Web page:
So it is with my second Oregon Duck football game. Twelve years old, I was with my Dad and some other family members. We were standing along the southwest top of the football stadium. The game came down to a final field goal attempt. If the Washington Husky kicker could make it they would win by a single point. He missed. Go Ducks!
Throughout high school and college I sat through a lot of rainy football games. I even attended the legendary Toilet Bowl. The 0-0 tie that took place in miserable weather between Oregon and Oregon State. That game saw 11 fumbles, 5 interceptions, 4 missed field goals. And while Oregon scored twice, both scores were called back on penalties.
Fourteen years after my first game I would be the proud owner of a season football ticket not far from that location along with three good friends. Unlike now, not every gave was a sell out and prices were less than $200 for the full season. My friends and family have shared a lot of great memories over the intervening seventeen years.
Unfortunately those times seem to be changing. I was just notified that those tickets will cost a tad over $600 this year. The writing is on the wall, as long as the Duck football team succeeds, the emphasis is going to be on moving to whatever the market will bear.
My friends and I now have to decide how long we stay on for the ride. That, however, is not my overriding concern.
I guess this is my commentary on what I have observed happening to sports in America over the last couple of decades. There is a lot to be said and much of that will have to wait for another time.
Here is my issue with rapidly rising ticket prices. It starts to shift the balance of the fans that attend games.
Sports in America have a long tradition of binding the country, states and communities together. The competition, the rivalries, the local legends. The underdog.
This was the Olympic tradition for many years. Now the Olympic tradition is “will Nike endorsed athletes have to remove their Nike shoes while on the medal podium in order to avoid violating the US Olympic Committees contract with Adidas that calls for only Adidas attire during medal ceremonies.” Does anyone even care about the Olympics any longer?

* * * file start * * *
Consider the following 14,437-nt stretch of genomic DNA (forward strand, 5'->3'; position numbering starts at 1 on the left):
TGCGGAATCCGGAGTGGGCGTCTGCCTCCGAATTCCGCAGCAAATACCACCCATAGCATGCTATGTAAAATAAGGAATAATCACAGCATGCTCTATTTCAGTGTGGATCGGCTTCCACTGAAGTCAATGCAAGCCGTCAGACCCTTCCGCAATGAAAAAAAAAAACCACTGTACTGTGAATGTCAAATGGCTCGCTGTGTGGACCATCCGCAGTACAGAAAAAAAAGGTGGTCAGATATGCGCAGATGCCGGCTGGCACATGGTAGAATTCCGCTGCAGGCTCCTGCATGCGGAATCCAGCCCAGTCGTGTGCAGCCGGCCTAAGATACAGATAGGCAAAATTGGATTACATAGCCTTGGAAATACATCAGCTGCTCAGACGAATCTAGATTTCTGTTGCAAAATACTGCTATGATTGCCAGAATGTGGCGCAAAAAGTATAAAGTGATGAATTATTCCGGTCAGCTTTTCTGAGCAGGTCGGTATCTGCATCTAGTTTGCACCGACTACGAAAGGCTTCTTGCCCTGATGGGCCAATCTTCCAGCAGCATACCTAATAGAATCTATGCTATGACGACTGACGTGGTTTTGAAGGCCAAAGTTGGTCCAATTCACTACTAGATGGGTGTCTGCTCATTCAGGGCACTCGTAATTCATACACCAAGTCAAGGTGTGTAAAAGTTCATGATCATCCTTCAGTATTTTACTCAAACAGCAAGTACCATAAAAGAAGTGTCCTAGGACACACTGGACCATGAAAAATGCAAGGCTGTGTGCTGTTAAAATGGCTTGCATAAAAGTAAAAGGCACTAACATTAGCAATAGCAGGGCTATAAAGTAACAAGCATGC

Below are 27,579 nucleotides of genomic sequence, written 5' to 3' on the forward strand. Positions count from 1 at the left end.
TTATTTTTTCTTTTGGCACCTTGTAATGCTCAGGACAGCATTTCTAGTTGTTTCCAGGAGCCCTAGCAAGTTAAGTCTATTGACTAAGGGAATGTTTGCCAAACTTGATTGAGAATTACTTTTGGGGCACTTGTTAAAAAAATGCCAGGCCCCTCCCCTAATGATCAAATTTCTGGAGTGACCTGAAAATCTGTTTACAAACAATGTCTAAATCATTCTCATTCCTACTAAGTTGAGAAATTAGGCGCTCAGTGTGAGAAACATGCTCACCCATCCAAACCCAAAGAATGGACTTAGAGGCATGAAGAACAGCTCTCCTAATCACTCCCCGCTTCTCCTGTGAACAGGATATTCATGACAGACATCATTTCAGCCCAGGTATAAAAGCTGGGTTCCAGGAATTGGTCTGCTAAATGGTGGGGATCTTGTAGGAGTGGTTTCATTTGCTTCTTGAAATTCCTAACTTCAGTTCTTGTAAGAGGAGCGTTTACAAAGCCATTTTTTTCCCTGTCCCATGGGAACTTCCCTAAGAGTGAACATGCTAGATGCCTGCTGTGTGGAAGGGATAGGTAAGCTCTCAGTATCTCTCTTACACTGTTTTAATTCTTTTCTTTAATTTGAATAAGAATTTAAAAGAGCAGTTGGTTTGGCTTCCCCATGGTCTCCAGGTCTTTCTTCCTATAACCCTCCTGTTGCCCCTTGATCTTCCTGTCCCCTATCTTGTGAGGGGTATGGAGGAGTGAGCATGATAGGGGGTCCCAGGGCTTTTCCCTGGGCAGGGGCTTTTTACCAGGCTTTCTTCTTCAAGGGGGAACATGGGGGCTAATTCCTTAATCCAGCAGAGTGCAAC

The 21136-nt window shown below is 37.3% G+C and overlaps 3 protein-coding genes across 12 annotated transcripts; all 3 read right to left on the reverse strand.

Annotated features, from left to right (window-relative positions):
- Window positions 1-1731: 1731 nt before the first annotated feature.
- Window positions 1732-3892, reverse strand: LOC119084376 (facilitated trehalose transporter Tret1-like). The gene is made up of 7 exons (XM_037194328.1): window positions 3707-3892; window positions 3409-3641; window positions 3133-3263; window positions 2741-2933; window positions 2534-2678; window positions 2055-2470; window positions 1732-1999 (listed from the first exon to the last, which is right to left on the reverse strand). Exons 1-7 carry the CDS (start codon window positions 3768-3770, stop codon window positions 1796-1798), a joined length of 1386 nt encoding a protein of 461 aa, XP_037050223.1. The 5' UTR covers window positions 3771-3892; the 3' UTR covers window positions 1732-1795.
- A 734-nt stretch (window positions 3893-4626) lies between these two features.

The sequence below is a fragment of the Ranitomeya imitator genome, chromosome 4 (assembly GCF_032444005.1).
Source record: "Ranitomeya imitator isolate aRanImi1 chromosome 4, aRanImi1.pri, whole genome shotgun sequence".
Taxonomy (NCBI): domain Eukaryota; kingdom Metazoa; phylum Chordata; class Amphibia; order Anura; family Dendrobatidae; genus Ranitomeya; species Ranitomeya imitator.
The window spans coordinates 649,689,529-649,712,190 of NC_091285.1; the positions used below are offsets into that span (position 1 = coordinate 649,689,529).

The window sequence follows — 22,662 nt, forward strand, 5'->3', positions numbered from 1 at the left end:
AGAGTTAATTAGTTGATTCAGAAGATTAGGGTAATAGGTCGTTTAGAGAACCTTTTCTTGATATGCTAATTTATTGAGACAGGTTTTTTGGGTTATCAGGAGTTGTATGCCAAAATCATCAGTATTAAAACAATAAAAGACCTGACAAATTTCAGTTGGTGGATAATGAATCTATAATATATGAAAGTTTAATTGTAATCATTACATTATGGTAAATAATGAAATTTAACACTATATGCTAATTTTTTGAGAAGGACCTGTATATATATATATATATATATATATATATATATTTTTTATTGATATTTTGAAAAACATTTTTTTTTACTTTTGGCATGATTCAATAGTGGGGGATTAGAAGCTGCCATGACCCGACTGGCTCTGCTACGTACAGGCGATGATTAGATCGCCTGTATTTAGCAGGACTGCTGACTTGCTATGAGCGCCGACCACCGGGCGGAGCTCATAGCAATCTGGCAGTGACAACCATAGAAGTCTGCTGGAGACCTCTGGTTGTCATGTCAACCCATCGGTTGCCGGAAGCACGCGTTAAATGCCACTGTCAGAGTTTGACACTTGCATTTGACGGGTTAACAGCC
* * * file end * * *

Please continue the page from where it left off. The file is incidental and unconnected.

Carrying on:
This is what you see at Portland Trail Blazer games. The wine and cheese crowd. Those who are more excited about letting people know they have arrived because they can afford to be seen at the game. Half of those people have no idea what they are watching. This is just another event for them.
In my mind what has made Oregon football special is that the fans are knowledgeable, they are not concerned that it is raining, that the people in front of them stand too long, or that they yell too loud. They love their Ducks! Win, lose or otherwise.
And now many of these people see themselves slowly being pushed out by a price structure and philosophy that is more about targeting your financial standing in society. The haves, and the have-nots. The Olympics and Pro sports philosophy flowing into College Sports.
A couple years ago I had a couple of Duck tickets to sell because the game conflicted with an annual fishing trip with friends. I listed the tickets on Craigslist and was soon contacted by a guy that really wanted to take his kid to a Duck game. He told me that neither of them had ever been to a game at Autzen. I thought, perfect, just the kind of fan I want to have my tickets.
I arrived at his house on my way home from work, It was small, a bit rundown. Sitting in his side yard was a $500 boat that looked like a typical fixer upper. It was painted Green and Yellow. On the side was an amateur attempt at a yellow O.
As I approached he checked me out with suspicion, which I understood. This was a significant purchase for him. However, we quickly hit it off and his enthusiasm was contagious.
He started to take out his wallet but I waved him off and he was in disbelief. I motioned at the boat and told him, you earned it. Enjoy the game.
You don’t see those kind of folks attending the Portland Symphony. I’m afraid that soon they will become an endangered species at Autzen Stadium.
And if that happens there is a real danger that the magic will be lost.
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